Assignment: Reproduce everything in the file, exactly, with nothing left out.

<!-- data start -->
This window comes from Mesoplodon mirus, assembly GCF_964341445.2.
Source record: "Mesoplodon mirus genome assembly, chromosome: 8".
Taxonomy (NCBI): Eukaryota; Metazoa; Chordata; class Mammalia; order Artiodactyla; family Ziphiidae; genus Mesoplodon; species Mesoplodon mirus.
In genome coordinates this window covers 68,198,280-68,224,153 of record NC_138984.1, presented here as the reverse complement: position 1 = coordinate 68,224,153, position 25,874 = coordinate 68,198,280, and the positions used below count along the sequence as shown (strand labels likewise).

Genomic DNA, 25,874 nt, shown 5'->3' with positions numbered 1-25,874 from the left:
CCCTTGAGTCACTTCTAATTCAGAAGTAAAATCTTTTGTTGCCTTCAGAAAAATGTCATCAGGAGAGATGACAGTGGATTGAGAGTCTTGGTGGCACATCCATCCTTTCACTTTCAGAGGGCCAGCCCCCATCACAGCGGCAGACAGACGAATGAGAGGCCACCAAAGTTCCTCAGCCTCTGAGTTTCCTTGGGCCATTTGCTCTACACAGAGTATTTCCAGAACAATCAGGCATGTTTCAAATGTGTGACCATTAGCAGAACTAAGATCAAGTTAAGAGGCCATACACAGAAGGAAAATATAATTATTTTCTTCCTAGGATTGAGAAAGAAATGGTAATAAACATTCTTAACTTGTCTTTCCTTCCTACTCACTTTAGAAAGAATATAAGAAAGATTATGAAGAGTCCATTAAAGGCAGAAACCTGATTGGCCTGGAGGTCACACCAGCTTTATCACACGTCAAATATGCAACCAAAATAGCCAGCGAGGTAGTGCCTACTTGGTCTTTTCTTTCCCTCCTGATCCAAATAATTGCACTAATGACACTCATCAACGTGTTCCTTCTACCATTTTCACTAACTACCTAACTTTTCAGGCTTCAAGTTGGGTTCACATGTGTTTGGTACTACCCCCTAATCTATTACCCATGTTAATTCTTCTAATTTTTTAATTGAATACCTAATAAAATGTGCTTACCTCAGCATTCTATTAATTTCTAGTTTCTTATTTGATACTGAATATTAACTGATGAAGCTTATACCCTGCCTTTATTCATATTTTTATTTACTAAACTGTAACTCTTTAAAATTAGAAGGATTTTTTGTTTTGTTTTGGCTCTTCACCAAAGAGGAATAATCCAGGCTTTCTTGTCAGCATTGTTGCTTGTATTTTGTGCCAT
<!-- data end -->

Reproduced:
This window comes from Mesoplodon mirus, assembly GCF_964341445.2.
Source record: "Mesoplodon mirus genome assembly, chromosome: 8".
Taxonomy (NCBI): Eukaryota; Metazoa; Chordata; class Mammalia; order Artiodactyla; family Ziphiidae; genus Mesoplodon; species Mesoplodon mirus.
In genome coordinates this window covers 68,198,280-68,224,153 of record NC_138984.1, presented here as the reverse complement: position 1 = coordinate 68,224,153, position 25,874 = coordinate 68,198,280, and the positions used below count along the sequence as shown (strand labels likewise).

Genomic DNA, 25,874 nt, shown 5'->3' with positions numbered 1-25,874 from the left:
CCCTTGAGTCACTTCTAATTCAGAAGTAAAATCTTTTGTTGCCTTCAGAAAAATGTCATCAGGAGAGATGACAGTGGATTGAGAGTCTTGGTGGCACATCCATCCTTTCACTTTCAGAGGGCCAGCCCCCATCACAGCGGCAGACAGACGAATGAGAGGCCACCAAAGTTCCTCAGCCTCTGAGTTTCCTTGGGCCATTTGCTCTACACAGAGTATTTCCAGAACAATCAGGCATGTTTCAAATGTGTGACCATTAGCAGAACTAAGATCAAGTTAAGAGGCCATACACAGAAGGAAAATATAATTATTTTCTTCCTAGGATTGAGAAAGAAATGGTAATAAACATTCTTAACTTGTCTTTCCTTCCTACTCACTTTAGAAAGAATATAAGAAAGATTATGAAGAGTCCATTAAAGGCAGAAACCTGATTGGCCTGGAGGTCACACCAGCTTTATCACACGTCAAATATGCAACCAAAATAGCCAGCGAGGTAGTGCCTACTTGGTCTTTTCTTTCCCTCCTGATCCAAATAATTGCACTAATGACACTCATCAACGTGTTCCTTCTACCATTTTCACTAACTACCTAACTTTTCAGGCTTCAAGTTGGGTTCACATGTGTTTGGTACTACCCCCTAATCTATTACCCATGTTAATTCTTCTAATTTTTTAATTGAATACCTAATAAAATGTGCTTACCTCAGCATTCTATTAATTTCTAGTTTCTTATTTGATACTGAATATTAACTGATGAAGCTTATACCCTGCCTTTATTCATATTTTTATTTACTAAACTGTAACTCTTTAAAATTAGAAGGATTTTTTGTTTTGTTTTGGCTCTTCACCAAAGAGGAATAATCCAGGCTTTCTTGTCAGCATTGTTGCTTGTATTTTGTGCCAT